At the age of 6, Mark O’Brien was ravaged by polio and paralyzed from the neck down. He retained sensation throughout his body — he could feel the touch of a hand and he could speak clearly — but he needed to be connected to an enormous iron lung to breathe. As an adult, Mark used a motorized gurney and a portable respirator (which allowed him to unplug and leave the house for a few hours at a time) to attend the University of California at Berkeley, where he majored in English literature. He wrote by pushing the keys of a typewriter with a stick in his mouth, and he eventually published several collections of poetry and freelanced as a journalist.
His remarkable story was already the subject of the Oscar-winning short documentary Breathing Lessons. But Ben Lewin, who wrote and directed The Sessions, focuses on one specific, critical chapter in Mark’s life — the time he lost his virginity (unlike most men with his condition, he had normal sexual response and function). That narrow focus distinguishes the movie from films such as My Left Foot and The Diving Bell and the Butterfly and other stories about handicapped people overcoming impossible odds to create art or simply survive. Mark, played as a wry, chatty 38-year-old by John Hawkes, just wants to get laid.
First, though, he must get the permission of his priest, Father Brendan (William H. Macy). Mark is a devout Catholic: “I would find it absolutely intolerable not to be able to blame someone for all this,” he says about his belief in God. His request for sex outside marriage puts the priest in a bind, but he decides to go with the flow (“In my heart I believe He will give you a free pass on this one,” he tells Mark). The only question now is finding a willing partner.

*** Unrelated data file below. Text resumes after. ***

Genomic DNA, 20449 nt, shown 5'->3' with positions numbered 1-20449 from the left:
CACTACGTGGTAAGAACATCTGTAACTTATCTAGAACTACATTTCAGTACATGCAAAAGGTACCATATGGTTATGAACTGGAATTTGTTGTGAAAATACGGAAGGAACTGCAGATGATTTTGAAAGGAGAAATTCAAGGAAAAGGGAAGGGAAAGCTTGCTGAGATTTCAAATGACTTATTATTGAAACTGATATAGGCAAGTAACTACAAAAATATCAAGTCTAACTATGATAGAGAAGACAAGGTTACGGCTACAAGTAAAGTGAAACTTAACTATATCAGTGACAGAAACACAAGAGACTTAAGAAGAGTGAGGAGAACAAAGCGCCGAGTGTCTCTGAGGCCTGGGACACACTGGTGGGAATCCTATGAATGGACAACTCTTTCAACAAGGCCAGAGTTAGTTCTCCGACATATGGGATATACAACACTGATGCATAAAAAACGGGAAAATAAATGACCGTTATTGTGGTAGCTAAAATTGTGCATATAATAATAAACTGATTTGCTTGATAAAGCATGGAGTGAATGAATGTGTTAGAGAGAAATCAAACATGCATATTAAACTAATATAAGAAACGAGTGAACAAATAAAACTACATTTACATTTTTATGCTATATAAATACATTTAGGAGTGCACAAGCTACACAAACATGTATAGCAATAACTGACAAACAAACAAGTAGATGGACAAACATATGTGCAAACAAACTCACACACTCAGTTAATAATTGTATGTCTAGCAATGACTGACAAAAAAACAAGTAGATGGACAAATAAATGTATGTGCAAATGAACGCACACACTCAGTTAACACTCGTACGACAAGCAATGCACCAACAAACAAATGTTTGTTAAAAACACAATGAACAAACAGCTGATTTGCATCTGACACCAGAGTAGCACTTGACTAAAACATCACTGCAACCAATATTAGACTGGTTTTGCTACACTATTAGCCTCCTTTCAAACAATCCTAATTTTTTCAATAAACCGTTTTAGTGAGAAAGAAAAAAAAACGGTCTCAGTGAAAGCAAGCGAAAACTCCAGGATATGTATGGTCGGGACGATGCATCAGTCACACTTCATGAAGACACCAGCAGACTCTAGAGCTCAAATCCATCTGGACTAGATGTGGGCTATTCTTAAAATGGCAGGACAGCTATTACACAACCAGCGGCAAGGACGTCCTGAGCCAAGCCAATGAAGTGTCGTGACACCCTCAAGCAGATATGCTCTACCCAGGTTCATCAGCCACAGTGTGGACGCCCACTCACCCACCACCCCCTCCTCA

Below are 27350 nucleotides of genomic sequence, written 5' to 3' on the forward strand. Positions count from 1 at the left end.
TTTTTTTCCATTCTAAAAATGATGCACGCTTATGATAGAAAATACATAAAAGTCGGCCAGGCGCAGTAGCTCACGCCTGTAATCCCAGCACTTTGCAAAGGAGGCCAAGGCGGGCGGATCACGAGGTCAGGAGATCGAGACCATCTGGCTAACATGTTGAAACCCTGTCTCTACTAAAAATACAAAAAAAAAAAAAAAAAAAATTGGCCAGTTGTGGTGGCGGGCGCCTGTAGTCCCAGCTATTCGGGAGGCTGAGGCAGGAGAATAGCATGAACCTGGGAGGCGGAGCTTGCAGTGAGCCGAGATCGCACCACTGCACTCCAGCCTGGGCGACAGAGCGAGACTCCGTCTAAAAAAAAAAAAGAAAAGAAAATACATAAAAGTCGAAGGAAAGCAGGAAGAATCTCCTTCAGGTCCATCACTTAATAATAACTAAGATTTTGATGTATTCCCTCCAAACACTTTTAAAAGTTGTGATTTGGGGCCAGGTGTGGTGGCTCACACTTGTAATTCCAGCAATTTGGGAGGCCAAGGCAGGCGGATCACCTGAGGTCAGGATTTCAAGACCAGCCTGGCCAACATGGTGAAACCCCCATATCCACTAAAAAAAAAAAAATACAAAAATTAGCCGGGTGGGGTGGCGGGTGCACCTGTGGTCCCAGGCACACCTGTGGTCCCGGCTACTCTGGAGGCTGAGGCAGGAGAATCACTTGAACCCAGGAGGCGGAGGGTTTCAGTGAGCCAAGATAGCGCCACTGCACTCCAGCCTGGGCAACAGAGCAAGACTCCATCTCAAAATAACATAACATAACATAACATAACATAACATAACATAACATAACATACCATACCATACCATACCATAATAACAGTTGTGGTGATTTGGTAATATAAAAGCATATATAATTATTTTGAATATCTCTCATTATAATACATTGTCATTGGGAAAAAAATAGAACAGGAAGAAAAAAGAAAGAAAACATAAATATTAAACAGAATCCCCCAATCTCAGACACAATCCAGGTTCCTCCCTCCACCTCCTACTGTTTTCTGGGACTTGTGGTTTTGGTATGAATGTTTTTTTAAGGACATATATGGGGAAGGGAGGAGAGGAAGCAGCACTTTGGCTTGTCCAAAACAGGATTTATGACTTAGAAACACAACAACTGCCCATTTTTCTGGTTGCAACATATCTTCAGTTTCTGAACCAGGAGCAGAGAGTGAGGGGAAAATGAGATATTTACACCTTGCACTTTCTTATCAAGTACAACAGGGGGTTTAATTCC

She turns out to be Cheryl (Helen Hunt), a married woman and mother who works as a sexual surrogate, helping the disabled and the mentally challenged to explore their sexuality. Unlike a prostitute, she helps her clients prepare mentally as well as physically for the act, and her ironclad rule is that she’ll only see clients for six sessions, never more than that, to prevent them from falling in love with her.
As the movie’s title implies, the heart of The Sessions are the scenes between Mark and Cheryl, which are uncommonly frank (for an American R-rated movie) about sex and nudity, and lay out the mechanics of Cheryl's work in precise detail. But the scenes are fascinating primarily for what transpires inside the characters’ heads — how Mark overcomes his understandable shyness and self-consciousness and how Cheryl, stuck in an unsatisfying marriage, is able to look past her client’s disabilities and draw inspiration from the intelligent, brave, funny man inside.
Hawkes, who has earned much acclaim for playing creeps and cretins recently (Winter’s Bone, Martha Marcy May Marlene) achieves the seemingly impossible here, capturing the depth and soul of a thoughtful, charming poet using only his face. This is the kind of Oscar-bait role actors seek out for its degree of difficulty, but Hawkes’ portrayal is one from the heart, devoid of any stunts or flourishes. Hunt is even better as a woman who has no problem taking off her clothes for strangers, but can’t have a single honest conversation with the husband who takes her for granted. Hawkes’ performance is the must-see hook of The Sessions, but Hunt gives this funny, touching movie its soul, and the actors elevate the material into something more resonant and memorable than the story promises.
Cast: John Hawkes, Helen Hunt, William H. Macy, Moon Bloodgood.
Writer-director: Ben Lewin.
Producers: Judy Levine, Ben Lewin, Stephen Nemeth.
A Fox Searchlight Pictures release. Running time: 95 minutes. Vulgar language, nudity, explicit sex, adult themes. Plays at 5:30 p.m. Nov. 3 at Muvico Pompano as part of the Fort Lauderdale International Film Festival